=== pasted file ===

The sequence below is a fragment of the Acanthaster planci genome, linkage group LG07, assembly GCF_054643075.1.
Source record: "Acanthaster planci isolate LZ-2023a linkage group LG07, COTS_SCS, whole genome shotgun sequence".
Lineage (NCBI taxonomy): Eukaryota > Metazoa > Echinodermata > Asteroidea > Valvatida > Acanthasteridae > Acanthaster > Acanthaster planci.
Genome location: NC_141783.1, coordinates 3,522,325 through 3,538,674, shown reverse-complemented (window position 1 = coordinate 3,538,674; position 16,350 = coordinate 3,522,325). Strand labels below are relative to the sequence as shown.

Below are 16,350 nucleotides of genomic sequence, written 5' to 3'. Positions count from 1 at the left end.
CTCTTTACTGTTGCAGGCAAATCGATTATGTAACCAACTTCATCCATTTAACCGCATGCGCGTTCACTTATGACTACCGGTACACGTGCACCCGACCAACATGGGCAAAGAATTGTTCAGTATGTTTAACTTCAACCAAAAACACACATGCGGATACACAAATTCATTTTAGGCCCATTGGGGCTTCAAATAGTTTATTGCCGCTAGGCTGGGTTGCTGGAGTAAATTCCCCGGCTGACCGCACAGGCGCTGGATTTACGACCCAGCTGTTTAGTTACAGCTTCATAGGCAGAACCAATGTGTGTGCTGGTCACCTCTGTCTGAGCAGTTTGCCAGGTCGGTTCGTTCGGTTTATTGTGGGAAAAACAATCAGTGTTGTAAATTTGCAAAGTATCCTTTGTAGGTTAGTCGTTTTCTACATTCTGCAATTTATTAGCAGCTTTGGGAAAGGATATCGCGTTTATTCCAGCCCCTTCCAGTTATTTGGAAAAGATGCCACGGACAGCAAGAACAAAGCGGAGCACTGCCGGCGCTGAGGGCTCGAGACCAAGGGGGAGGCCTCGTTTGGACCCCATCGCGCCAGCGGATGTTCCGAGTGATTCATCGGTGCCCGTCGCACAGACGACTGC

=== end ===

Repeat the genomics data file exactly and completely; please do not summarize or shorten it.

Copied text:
The sequence below is a fragment of the Acanthaster planci genome, linkage group LG07, assembly GCF_054643075.1.
Source record: "Acanthaster planci isolate LZ-2023a linkage group LG07, COTS_SCS, whole genome shotgun sequence".
Lineage (NCBI taxonomy): Eukaryota > Metazoa > Echinodermata > Asteroidea > Valvatida > Acanthasteridae > Acanthaster > Acanthaster planci.
Genome location: NC_141783.1, coordinates 3,522,325 through 3,538,674, shown reverse-complemented (window position 1 = coordinate 3,538,674; position 16,350 = coordinate 3,522,325). Strand labels below are relative to the sequence as shown.

Below are 16,350 nucleotides of genomic sequence, written 5' to 3'. Positions count from 1 at the left end.
CTCTTTACTGTTGCAGGCAAATCGATTATGTAACCAACTTCATCCATTTAACCGCATGCGCGTTCACTTATGACTACCGGTACACGTGCACCCGACCAACATGGGCAAAGAATTGTTCAGTATGTTTAACTTCAACCAAAAACACACATGCGGATACACAAATTCATTTTAGGCCCATTGGGGCTTCAAATAGTTTATTGCCGCTAGGCTGGGTTGCTGGAGTAAATTCCCCGGCTGACCGCACAGGCGCTGGATTTACGACCCAGCTGTTTAGTTACAGCTTCATAGGCAGAACCAATGTGTGTGCTGGTCACCTCTGTCTGAGCAGTTTGCCAGGTCGGTTCGTTCGGTTTATTGTGGGAAAAACAATCAGTGTTGTAAATTTGCAAAGTATCCTTTGTAGGTTAGTCGTTTTCTACATTCTGCAATTTATTAGCAGCTTTGGGAAAGGATATCGCGTTTATTCCAGCCCCTTCCAGTTATTTGGAAAAGATGCCACGGACAGCAAGAACAAAGCGGAGCACTGCCGGCGCTGAGGGCTCGAGACCAAGGGGGAGGCCTCGTTTGGACCCCATCGCGCCAGCGGATGTTCCGAGTGATTCATCGGTGCCCGTCGCACAGACGACTGC